Despite not having the energy to attend school full-time he began to self-teach many of his subjects. With Kaleb only attending school for a few hours each week, the majority of his time was spent at home recovering and studying. Remarkably, less than a year after his brain haemorrhage and tumour diagnosis and treatment, Kaleb, then in Year 11, sat his GCSE exams.

Understandably, as he continued his recovering from such a major life changing incident, Kaleb was hopeful just to achieve a pass in five subjects however, much to his astonishment, he achieved nine A*s, one A and one B.

After receiving such fantastic results Kaleb furthered his education onto 6th form, studying English Literature, Biology and History; spreading the A-levels over three years to still allow time for hospital appointments and further recovery.

Again, this remarkable young man yet again shone receiving three A*s in his A-levels; securing himself a place to study English language and literature at the University of Oxford where he will then live. As he got his results he also organised a successful whole-school fundraising event.

Due to working so intensely over the years, Kaleb decided to take a break by having a gap year before attending University.

In late 2019 when attending a check-up MRI scan at the Queen Elizabeth Hospital, where his care had transitioned to as he was over 18. He was told that his tumour had recurred and required further treatment. He underwent proton-beam therapy until earlier this year and is still receiving treatment for his brain tumour and the associated endocrine and ophthalmic effects from the tumour and haemorrhage back in 2015.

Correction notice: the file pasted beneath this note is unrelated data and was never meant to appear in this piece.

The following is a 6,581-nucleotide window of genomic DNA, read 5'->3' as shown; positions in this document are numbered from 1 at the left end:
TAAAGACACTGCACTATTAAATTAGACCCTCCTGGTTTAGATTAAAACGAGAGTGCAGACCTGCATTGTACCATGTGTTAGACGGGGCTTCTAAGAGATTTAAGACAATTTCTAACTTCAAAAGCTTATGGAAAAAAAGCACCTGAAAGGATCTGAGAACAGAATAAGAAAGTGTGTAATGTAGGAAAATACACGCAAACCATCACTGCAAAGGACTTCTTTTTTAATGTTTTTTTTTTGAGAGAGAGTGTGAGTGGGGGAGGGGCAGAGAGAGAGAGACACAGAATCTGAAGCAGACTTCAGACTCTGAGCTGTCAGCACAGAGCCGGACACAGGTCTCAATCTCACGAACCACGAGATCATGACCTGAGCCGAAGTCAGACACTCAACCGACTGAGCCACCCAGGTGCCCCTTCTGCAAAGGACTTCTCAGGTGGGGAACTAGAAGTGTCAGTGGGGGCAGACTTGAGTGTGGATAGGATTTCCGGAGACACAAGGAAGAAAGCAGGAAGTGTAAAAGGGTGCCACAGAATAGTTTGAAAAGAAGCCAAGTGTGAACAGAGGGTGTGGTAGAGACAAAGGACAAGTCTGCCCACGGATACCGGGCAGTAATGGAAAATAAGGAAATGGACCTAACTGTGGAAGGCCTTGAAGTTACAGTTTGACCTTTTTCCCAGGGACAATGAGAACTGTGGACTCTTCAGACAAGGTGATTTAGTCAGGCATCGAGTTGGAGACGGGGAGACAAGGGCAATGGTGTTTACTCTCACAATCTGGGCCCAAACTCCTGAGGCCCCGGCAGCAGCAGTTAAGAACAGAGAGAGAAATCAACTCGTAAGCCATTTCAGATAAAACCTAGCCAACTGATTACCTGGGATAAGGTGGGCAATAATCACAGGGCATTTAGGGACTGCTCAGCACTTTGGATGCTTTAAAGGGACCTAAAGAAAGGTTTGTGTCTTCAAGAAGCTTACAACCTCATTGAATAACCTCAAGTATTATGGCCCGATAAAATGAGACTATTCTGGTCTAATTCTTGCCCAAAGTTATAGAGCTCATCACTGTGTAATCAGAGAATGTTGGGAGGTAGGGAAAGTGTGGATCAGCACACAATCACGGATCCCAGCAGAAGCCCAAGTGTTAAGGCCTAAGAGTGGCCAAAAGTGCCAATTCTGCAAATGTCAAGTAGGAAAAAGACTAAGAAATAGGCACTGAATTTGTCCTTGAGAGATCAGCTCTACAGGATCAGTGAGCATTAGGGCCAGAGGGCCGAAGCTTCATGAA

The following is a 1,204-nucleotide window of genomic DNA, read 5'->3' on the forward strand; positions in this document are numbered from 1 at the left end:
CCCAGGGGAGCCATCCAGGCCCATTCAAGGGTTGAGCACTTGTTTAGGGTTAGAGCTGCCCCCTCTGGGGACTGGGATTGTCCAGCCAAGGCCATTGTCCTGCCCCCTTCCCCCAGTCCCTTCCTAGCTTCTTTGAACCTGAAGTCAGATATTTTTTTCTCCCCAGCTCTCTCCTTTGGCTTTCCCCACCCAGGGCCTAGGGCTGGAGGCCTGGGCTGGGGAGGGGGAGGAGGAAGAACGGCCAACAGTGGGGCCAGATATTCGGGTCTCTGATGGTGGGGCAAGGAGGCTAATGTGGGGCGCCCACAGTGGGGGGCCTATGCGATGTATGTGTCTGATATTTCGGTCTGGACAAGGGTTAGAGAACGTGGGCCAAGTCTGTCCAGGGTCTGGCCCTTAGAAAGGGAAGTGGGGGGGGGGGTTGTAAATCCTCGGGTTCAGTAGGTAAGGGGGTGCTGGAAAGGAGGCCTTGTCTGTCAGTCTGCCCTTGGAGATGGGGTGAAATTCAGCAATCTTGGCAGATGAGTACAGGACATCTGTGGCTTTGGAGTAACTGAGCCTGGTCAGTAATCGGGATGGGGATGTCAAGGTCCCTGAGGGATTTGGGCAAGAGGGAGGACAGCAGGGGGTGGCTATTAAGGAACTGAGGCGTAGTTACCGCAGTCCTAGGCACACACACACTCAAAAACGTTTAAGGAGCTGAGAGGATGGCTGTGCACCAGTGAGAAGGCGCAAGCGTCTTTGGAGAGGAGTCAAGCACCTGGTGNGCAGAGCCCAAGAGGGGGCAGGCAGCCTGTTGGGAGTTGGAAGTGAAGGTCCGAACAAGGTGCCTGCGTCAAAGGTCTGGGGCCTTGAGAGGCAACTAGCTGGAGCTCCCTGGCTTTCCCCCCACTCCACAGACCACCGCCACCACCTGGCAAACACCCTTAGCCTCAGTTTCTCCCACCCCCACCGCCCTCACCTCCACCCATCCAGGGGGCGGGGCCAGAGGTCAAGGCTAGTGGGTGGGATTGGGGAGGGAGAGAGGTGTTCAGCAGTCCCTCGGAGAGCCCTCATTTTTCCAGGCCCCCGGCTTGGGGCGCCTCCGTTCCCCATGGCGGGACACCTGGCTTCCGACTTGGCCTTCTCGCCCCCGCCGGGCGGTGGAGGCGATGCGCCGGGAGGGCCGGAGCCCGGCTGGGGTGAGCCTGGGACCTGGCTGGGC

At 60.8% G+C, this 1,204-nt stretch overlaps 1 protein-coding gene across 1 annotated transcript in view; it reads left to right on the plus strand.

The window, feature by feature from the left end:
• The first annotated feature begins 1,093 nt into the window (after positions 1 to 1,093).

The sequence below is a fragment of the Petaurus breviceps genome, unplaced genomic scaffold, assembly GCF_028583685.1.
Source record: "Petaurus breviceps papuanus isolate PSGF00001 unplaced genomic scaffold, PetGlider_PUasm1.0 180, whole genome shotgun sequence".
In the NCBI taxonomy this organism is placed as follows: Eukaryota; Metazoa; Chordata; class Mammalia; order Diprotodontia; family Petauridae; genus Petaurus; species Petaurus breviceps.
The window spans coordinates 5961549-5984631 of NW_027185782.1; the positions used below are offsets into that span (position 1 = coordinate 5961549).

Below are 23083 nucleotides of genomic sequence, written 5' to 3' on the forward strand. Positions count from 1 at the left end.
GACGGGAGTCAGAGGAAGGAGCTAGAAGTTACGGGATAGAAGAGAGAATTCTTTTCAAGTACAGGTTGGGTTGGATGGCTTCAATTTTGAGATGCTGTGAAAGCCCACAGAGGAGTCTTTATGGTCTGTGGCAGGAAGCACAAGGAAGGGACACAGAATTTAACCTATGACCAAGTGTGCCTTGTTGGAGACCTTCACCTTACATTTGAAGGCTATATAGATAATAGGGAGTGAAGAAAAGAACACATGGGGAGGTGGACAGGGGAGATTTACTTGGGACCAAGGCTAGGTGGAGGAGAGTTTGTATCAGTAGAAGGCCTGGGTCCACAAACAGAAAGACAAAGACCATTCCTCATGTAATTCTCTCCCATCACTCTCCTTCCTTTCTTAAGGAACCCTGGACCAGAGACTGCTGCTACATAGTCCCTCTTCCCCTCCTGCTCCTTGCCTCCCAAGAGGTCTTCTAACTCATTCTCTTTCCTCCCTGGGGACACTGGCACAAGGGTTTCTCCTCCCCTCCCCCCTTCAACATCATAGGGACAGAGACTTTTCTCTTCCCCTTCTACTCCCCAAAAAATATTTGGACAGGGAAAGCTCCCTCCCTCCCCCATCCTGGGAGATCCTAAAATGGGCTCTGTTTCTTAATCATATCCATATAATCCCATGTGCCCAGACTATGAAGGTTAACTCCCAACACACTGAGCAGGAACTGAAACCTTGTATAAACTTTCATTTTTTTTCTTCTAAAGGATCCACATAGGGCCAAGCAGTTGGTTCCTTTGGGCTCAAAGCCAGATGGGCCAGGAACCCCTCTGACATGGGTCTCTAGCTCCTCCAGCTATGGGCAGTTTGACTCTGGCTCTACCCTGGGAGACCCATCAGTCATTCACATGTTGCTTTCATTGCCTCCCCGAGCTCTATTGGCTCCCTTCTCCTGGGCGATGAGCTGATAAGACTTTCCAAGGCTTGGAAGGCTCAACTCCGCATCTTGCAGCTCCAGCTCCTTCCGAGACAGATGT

Despite the difficult journey Kaleb has had to face at such a young age and all the obstacles he has had to overcome he still has gone above and beyond by volunteering at Birmingham Children’s Hospital, being part of the Young Person Advisory Group; helping to edit and write guides for patients and parents about hospital experiences. He has also given his time for Teenage Cancer Trust and Make-A-Wish on the national youth boards.

Mr Guirish Solanki, Consultant Neurosuregon at the Children’s Hospital, said: “Kaleb is an intrepid young man at heart. For starters, climbing the highest mountain in Africa’s Atlas range, is not for the faint-hearted. At that time, what happened, is the stuff of story tales. His loving parents must have gone through unimaginable angst to treat and retrieve him back home.

“I remember Kaleb as someone too determined to be stopped by his tumour and he put his heart to overcome it. That same inner strength and belief drove him to get his amazing GCSE results and then earn a place in Oxford.

“I can recall the card he sent me, letting me know of his results, the pride of that achievement with a bit of humour for his neurosurgeon as well, happy to share it with me. I am always grateful for his kindness to share that wonderful moment.

“Kaleb’s drive, confidence and strength are a true inspiration to me and reminds me of how powerful the human spirit is every day. His life and achievements will serve to inspire countless other children who face challenges and give the courage to face them and win. I wish him every success in life, he truly deserves every accolade.”

Kaleb, who will head to Oxford University shortly, when asked what advice he would give his younger self, said: “It's ok to find things hard and to acknowledge that difficulty; those difficult emotions are letting you know something. Listen to them, feel them, name them and be kind to yourself.”

Images of Kaleb through his journey